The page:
Anticipating the citizenship premium: Before and after effects of immigrant naturalisation on employment

Research output: Contribution to journalArticleAcademicpeer-review

Abstract

Can citizenship improve the economic integration of immigrants, and if so, how? Scholars traditionally understand a citizenship premium in the labour market, besides access to restricted jobs, as the result of a positive signal of naturalisation towards employers. While we do not discard these mechanisms, we argue that explanations should also take into account that migrants anticipate rewards and opportunities of naturalisation by investing in their human capital development. We thus expect to observe improved employment outcomes already before the acquisition of citizenship. We use micro-level register data from Statistics Netherlands from 1999 until 2011 (N=94,320) to test this expectation. Results show a one-time boost in the probability of having employment after naturalisation, consistent with the prevalent notion of positive signalling. However, we find that the employment probability of naturalising migrants already develops faster during the years leading up to citizenship acquisition, even when controlling for endogeneity of naturalisation. We conclude that it is not just the positive signal of citizenship that improves employment opportunities, but also migrants' human capital investment in anticipation of naturalisation.

Original languageEnglish
Pages (from-to)1051-1080
Number of pages30
JournalJournal of Ethnic and Migration Studies
Volume44
Issue number7
DOIs
Publication statusPublished - 2018

Keywords

  • Citizenship
  • immigration
  • labour market
  • Netherlands
  • DESTINATION
  • GERMANY

Cite this

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title = "Anticipating the citizenship premium: Before and after effects of immigrant naturalisation on employment",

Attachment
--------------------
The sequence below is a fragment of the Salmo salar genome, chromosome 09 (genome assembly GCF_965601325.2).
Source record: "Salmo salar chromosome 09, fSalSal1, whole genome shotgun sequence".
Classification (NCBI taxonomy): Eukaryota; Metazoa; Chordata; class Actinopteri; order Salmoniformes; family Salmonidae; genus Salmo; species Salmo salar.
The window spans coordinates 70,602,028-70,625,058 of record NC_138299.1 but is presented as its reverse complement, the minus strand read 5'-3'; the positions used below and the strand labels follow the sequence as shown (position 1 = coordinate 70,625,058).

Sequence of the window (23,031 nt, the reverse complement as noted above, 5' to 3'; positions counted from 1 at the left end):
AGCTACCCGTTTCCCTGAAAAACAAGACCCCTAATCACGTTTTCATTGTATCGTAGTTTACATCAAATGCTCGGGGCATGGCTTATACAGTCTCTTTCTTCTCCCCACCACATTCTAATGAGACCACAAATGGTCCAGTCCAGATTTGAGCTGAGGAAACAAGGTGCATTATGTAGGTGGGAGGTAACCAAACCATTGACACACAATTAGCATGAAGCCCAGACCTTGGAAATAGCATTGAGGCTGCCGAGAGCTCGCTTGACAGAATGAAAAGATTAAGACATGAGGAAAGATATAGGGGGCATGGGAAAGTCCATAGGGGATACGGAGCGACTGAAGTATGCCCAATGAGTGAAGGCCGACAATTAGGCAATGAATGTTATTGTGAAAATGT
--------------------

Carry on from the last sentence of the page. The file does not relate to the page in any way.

abstract = "Can citizenship improve the economic integration of immigrants, and if so, how? Scholars traditionally understand a citizenship premium in the labour market, besides access to restricted jobs, as the result of a positive signal of naturalisation towards employers. While we do not discard these mechanisms, we argue that explanations should also take into account that migrants anticipate rewards and opportunities of naturalisation by investing in their human capital development. We thus expect to observe improved employment outcomes already before the acquisition of citizenship. We use micro-level register data from Statistics Netherlands from 1999 until 2011 (N=94,320) to test this expectation. Results show a one-time boost in the probability of having employment after naturalisation, consistent with the prevalent notion of positive signalling. However, we find that the employment probability of naturalising migrants already develops faster during the years leading up to citizenship acquisition, even when controlling for endogeneity of naturalisation. We conclude that it is not just the positive signal of citizenship that improves employment opportunities, but also migrants' human capital investment in anticipation of naturalisation.",